containing the integer 2 would be converted into the character 2, as in the
previous example.  Macro variables used in code expressions may have
subscripts and substrings.

     Macro variables and macro functions are not evaluated when they appear
in code expressions in assignment statements, or as parameters to macro
functions or procedures.  Macro variables and macro functions are evaluated
only when they appear in Pascal statements.



2.10. Procedures and functions


     Macro procedures and functions are defined in the declaration section
of a macro program.  That is, they are placed following the %Macro
statement, but before the %Begin statement for the main body of the
program.  Procedure and function declarations can be freely mixed with
variable declarations.

     The general format of a procedure or function declaration is

     header
       declarations
     %begin
       body
     %end;

A procedure or function header may have any of these forms

     %Procedure  pname;
     %Procedure  pname (parameters);
     %Function	fname: ftype;
     %Function	fname (parameters): ftype;

     The procedure or function name, pname or fname, may be any identifier
that is not a macro compiler reserved keyword.	For example, Review,
check_stat, and OverSize are valid names.  The function type, ftype, may be
integer, boolean, string or code.

     The parameter list consists of one or more parameter names with their
types.	For example,

     parm1: type1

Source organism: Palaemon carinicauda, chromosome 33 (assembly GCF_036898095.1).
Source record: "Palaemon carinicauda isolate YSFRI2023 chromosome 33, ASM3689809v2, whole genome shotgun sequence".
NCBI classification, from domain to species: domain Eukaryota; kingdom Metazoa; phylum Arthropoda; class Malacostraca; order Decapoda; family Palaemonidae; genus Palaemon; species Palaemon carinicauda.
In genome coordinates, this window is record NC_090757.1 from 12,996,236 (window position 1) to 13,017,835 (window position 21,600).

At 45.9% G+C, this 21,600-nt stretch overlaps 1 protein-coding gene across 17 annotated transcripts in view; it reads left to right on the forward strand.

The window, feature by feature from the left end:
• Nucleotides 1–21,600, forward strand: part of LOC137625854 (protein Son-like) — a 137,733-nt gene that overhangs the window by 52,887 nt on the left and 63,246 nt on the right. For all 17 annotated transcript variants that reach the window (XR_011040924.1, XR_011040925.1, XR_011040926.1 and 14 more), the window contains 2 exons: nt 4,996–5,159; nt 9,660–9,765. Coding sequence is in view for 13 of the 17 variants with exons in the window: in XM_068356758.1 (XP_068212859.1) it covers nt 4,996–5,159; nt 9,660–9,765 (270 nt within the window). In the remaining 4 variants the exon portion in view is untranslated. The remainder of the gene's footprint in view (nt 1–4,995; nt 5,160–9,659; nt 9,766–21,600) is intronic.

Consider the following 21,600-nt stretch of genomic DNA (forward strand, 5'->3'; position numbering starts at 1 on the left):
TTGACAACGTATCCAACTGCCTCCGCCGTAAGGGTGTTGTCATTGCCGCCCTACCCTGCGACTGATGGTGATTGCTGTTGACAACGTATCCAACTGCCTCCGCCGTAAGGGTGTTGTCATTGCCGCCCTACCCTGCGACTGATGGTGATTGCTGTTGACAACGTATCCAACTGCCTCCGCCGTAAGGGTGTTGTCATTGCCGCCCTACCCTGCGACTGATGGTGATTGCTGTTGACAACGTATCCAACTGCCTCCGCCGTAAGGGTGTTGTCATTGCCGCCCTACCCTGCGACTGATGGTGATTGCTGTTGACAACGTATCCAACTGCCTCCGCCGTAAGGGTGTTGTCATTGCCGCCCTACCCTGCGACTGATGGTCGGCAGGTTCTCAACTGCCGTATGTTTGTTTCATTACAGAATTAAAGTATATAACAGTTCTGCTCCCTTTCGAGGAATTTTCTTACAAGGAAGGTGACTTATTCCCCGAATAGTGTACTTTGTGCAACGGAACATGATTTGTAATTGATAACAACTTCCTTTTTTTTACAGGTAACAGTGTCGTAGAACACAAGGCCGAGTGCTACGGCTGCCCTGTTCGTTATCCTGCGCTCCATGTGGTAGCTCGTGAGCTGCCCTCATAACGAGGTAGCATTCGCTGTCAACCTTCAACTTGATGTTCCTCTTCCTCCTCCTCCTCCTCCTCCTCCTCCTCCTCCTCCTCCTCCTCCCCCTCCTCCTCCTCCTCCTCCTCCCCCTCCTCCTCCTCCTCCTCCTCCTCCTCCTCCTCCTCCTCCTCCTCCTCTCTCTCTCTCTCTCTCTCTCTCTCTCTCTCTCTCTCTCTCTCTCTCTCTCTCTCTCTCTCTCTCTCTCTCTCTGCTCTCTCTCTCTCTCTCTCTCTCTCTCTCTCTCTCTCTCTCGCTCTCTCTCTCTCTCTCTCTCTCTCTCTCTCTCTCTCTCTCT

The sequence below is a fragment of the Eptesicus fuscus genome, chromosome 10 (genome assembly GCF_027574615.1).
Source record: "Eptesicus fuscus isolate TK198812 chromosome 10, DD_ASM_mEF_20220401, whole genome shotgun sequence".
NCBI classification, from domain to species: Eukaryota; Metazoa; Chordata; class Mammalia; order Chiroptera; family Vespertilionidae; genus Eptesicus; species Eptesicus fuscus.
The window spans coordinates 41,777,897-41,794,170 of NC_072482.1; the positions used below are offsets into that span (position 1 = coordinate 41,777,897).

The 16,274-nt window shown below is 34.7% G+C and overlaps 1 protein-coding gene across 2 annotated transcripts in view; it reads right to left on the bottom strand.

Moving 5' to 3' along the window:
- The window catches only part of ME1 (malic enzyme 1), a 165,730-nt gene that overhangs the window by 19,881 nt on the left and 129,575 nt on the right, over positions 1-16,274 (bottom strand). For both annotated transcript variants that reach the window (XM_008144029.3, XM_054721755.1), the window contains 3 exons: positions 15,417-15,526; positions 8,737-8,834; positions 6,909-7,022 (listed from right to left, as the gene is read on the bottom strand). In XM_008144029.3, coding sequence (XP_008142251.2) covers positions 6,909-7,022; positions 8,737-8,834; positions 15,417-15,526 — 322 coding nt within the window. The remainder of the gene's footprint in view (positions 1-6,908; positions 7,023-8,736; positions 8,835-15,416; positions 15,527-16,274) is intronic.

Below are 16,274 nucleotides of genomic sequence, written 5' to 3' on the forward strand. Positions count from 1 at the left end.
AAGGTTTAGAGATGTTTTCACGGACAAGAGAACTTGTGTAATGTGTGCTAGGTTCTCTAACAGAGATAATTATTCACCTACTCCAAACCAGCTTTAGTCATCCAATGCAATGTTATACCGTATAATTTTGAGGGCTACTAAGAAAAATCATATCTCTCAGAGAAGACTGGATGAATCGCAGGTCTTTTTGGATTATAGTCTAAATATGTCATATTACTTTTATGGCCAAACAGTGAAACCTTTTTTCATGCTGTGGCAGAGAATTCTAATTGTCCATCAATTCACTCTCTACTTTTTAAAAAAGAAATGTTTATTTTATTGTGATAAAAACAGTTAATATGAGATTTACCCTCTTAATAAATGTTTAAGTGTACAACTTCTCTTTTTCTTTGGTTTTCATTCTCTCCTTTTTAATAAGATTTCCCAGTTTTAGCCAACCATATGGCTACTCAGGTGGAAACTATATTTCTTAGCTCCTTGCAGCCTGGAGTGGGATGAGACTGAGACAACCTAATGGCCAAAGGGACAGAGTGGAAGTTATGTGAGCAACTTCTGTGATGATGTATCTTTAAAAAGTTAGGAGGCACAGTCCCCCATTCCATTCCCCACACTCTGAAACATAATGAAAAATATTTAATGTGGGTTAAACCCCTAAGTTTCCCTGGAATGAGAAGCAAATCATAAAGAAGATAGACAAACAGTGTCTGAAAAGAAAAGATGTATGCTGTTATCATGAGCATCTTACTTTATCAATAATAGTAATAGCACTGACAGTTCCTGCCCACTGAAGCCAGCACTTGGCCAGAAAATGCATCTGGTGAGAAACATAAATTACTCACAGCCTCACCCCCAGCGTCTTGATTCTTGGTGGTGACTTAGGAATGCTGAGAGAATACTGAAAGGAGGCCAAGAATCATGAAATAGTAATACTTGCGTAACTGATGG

parm1: type1; parm2: type2
     parm1: type1; parm2: type2; parm3: type3
       etc.

When two or more consecutive parameters have the same type, they may be
combined by separating the parameter names with commas.  For example,

     parm1,parm2: type1; parm3,parm4,parm5: type2; parm6: type3

     Parameter names may be any identifier except macro compiler reserved
keywords.  The parameter types may be any of the four variable types,
integer, boolean, string or code, or any type defined by the user with a
Type declaration.  For example,

     %Procedure Power (height, length, width: integer;
		       mass, force, time: integer;
		       Uname, Cname: string;
		       power_formula: code;
		       torsion: tensor);

Note that the length of a string parameter cannot be specified.  The length
is always the default length of 255 characters.

     The declaration section of a procedure or function definition can
contain declarations for any variables, types, procedures or functions that
it may use.  The format is the same as for the declaration section of the
main macro program.  The declared variables, types, procedures and
functions are internal to the procedure or function where they are
declared.  That is, they are not known and cannot be used outside of that
procedure or function.	They may be used in any statements in the body of
the procedure or function.  The procedure or function that contains these
declarations is called the outer procedure or function.


2.10.1. Scope

     The body of a procedure or function consists of one or more executable
statements or Pascal statements.  These may contain references to its